Yes, yes, I GET it. IT'S BIG.

Earlier this month, I had a chance to work extensively with a RED ONE digital cinema camera. It’s a joy to handle. It’s like a really expensive erector set. It shoots gorgeous footage. The firmware isn’t perfect and its long and somewhat unreliable startup process can be… troubling, when working in a high-pressure situation, but it’s the nicest footage I’ve ever gotten from a non-film source, and if it weren’t for the RED ONE’s lack of an optical viewfinder, I would never have given it back to the rental house.

Yesterday, RED announced their product lineup for the next two years, based around two different models: Scarlet and EPIC, built on an extensible array of components and accessories. Some of the announcements are blindingly brilliant—bodies with interchangeable lens mounts so you can go from using a Nikon lens to a PL lens without needing to re-collimate your camera body, for instance, are an idea whose time has come.

Let me talk now about something that I don’t understand: among the various sensor sizes that RED announced was a Technorama-sized sensor—186mm wide, three times the width of an IMAX frame, with native output of 28K. That means each frame is twenty-eight thousand pixels wide. To contextualize that number, the RED ONE shoots 4K native, which is the same resolution at which 35mm film is scanned for digital intermediate purposes. The IMAX footage in The Dark Knight was scanned at 8K—still less than a third the width of a 28K frame. For a better perspective, here’s a snip from Dorkman’s Blog on the announcement:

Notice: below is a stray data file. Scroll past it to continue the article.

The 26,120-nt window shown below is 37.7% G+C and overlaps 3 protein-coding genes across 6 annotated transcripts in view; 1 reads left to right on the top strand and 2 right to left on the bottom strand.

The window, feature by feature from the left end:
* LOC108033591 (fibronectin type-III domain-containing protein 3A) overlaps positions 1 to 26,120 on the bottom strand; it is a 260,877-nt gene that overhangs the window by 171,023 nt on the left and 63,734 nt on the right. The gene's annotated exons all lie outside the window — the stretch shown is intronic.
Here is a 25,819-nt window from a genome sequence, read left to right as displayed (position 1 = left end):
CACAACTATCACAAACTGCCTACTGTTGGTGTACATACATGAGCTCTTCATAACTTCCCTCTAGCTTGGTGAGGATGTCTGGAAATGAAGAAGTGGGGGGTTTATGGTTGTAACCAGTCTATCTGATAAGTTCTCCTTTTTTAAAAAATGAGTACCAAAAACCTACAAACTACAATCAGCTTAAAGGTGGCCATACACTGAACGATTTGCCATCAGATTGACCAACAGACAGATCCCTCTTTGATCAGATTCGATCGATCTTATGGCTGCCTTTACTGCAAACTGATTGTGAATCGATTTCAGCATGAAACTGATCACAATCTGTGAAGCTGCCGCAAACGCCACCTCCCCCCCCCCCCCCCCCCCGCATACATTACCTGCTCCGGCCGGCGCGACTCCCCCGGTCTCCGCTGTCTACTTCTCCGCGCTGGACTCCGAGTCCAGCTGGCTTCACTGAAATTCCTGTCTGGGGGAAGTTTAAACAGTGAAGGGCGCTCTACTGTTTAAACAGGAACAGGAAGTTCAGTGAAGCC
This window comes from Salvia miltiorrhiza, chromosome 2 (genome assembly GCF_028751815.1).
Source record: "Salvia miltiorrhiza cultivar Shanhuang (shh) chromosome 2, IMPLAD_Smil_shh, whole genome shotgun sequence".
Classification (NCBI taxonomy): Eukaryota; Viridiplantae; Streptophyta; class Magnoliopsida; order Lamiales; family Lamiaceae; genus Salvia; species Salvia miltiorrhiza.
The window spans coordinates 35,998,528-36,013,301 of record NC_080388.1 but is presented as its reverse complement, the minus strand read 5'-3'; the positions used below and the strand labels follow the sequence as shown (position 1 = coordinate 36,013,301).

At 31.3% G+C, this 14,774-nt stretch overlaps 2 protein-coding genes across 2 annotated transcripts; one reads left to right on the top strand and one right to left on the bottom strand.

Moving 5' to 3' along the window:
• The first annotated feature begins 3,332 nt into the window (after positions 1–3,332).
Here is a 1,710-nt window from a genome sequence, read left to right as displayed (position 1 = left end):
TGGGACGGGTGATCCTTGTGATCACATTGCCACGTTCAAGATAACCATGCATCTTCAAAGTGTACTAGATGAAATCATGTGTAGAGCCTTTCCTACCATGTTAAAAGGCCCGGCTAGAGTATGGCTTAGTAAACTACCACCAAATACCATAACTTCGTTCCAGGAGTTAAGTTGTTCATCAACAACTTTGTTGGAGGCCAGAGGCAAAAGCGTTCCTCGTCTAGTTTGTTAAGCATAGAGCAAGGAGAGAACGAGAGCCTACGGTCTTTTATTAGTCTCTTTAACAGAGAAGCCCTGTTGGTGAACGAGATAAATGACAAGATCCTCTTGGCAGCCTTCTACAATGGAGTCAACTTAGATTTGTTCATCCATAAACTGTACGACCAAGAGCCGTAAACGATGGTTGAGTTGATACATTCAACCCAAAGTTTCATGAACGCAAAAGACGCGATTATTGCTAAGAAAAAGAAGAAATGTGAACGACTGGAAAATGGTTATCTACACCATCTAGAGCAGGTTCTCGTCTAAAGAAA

“If that’s still too abstract, lay a 14-story office building on its side in your mind. That’s roughly the fucking native resolution of 28K.” [Link]

28K Redcode eats up an astounding 500 megabytes per second of footage, and the 28K body, projected for spring 2010, will cost $55,000, which is a real steal if you need to buy a digital cinema camera capable of projecting on the moon and eating up hard drives faster than you can buy them. Then there’s the lenses, which will have to be enormous, like large format still photo lenses but faster.

Here’s what I don’t understand: why would anyone ever use this thing? What venue could you possibly be delivering for that requires such outlandish data rates? There are few projectors in the world capable of screening digital material even at 4K, and printing to 35mm at higher than 4K is pointless anyway. The other problem is focus. As the sensor area increases, the depth-of-field decreases, making focus more finicky. There’s a reason that large-format still cameras have those complicated bellows systems on the front: focusing on anything at that scale is very, very difficult. Imagine how hard it would be with a moving image. And how in the name of Pete do you check critical focus in a frame that size on even a 1080p preview monitor?

I can understand how having a 28K camera lets RED come in first place in the technological pissing contest with Phantom and Panavision and Arri, but is there really a need for more than, say, five of these cameras to exist in the entire world?

For more commentary on yesterday’s announcements, ProLost is where you want to be.

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